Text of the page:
Pictures of clover are found on the University of Illinois at Urbana-Champaign, HowStuffWorks and the U.S. Department of Agriculture websites. There are several types of clover, including red clover, white clover, Swedish clover and Italian clover.
Clover plants are characterized by leaves that come in three or four leaflets and small flowers. There are hundreds of species of this plant. Red and white clovers are fairly common. Red clover is found in meadows and used in feed. White clover has the typical heart-shaped leaves and is closely associated with shamrocks. As the name suggests, the flowers are small and white. White clover is a low, creeping plant used as ground cover. It has the added benefit as acting as a natural fertilizer.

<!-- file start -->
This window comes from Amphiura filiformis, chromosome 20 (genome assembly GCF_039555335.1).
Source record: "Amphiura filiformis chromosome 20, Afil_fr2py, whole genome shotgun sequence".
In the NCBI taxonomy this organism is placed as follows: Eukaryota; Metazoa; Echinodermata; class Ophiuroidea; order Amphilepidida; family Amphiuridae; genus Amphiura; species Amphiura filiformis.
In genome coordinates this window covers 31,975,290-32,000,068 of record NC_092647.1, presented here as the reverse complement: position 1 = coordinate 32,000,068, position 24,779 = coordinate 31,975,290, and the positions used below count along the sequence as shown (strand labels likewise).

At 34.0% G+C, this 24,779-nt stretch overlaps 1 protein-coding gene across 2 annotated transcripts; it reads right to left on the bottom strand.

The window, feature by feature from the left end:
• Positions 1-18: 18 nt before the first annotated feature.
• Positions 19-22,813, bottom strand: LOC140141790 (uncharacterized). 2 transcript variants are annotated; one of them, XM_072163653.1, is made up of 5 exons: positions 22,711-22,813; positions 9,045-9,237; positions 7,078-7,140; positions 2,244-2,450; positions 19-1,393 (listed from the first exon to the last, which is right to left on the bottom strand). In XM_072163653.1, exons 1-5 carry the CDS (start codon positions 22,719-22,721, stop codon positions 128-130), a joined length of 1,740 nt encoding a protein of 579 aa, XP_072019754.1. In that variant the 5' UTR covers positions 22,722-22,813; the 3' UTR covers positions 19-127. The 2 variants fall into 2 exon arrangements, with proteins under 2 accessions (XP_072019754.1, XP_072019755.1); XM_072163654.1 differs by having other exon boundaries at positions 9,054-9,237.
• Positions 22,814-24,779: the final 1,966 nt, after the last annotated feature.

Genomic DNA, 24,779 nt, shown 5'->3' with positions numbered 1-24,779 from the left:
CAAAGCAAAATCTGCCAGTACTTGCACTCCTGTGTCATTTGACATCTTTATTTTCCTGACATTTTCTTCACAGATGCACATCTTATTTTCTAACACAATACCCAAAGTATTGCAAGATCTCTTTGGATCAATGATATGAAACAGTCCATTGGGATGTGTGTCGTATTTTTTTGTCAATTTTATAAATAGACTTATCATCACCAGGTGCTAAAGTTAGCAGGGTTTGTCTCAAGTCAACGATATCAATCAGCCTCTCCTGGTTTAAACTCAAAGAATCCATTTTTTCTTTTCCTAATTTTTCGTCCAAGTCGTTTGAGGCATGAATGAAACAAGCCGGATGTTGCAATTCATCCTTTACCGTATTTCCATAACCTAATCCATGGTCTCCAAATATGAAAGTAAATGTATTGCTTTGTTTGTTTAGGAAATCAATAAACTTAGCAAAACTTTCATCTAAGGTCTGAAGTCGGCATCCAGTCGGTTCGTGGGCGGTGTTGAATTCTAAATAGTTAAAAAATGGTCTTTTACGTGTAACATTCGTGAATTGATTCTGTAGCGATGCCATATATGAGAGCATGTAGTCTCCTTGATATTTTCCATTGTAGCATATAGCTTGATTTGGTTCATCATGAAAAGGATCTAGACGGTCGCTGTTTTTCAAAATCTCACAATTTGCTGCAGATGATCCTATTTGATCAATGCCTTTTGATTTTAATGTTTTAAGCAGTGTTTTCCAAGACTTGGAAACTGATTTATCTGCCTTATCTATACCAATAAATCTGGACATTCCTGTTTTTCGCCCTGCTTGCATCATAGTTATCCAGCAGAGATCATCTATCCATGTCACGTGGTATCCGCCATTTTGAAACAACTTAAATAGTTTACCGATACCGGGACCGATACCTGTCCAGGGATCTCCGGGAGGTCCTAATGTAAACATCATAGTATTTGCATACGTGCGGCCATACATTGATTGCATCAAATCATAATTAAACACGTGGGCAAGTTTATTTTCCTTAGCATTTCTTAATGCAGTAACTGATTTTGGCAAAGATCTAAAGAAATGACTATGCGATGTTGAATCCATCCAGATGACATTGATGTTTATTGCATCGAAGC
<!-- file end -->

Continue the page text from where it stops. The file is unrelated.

Swedish clover and Italian clover are both popular for enhancing yards and improving soil. While the former grows to 2 feet tall, the latter reaches up to 3 feet. However, Swedish or alsike clover is poisonous to many grazing animals. Not only is it poisonous, it also contains wiry hairs that can physically harm the animal during digestion. It also has a small amount of cyanogenic material as well as a poisonous photosensitization material. Animals poisoned with clover usually experience a loss of appetite.